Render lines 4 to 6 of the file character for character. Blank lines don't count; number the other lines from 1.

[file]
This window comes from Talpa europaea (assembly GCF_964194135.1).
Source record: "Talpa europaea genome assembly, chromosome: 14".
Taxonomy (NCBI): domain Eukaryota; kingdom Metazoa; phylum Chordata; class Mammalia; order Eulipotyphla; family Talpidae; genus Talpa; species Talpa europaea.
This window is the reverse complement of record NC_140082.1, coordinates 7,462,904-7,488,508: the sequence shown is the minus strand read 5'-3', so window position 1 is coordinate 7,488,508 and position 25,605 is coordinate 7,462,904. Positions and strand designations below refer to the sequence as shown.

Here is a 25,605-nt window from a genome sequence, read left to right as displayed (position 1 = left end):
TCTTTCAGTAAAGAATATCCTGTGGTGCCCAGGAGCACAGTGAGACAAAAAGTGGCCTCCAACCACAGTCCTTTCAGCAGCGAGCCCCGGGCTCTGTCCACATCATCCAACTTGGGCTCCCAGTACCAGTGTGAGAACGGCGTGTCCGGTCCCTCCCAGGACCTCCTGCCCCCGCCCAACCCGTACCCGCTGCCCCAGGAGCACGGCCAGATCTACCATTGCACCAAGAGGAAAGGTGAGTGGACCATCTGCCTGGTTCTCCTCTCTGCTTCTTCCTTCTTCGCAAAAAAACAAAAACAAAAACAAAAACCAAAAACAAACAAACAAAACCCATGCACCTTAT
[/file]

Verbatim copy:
This window is the reverse complement of record NC_140082.1, coordinates 7,462,904-7,488,508: the sequence shown is the minus strand read 5'-3', so window position 1 is coordinate 7,488,508 and position 25,605 is coordinate 7,462,904. Positions and strand designations below refer to the sequence as shown.

Here is a 25,605-nt window from a genome sequence, read left to right as displayed (position 1 = left end):
TCTTTCAGTAAAGAATATCCTGTGGTGCCCAGGAGCACAGTGAGACAAAAAGTGGCCTCCAACCACAGTCCTTTCAGCAGCGAGCCCCGGGCTCTGTCCACATCATCCAACTTGGGCTCCCAGTACCAGTGTGAGAACGGCGTGTCCGGTCCCTCCCAGGACCTCCTGCCCCCGCCCAACCCGTACCCGCTGCCCCAGGAGCACGGCCAGATCTACCATTGCACCAAGAGGAAAGGTGAGTGGACCATCTGCCTGGTTCTCCTCTCTGCTTCTTCCTTCTTCGCAAAAAAACAAAAACAAAAACAAAAACCAAAAACAAACAAACAAAACCCATGCACCTTAT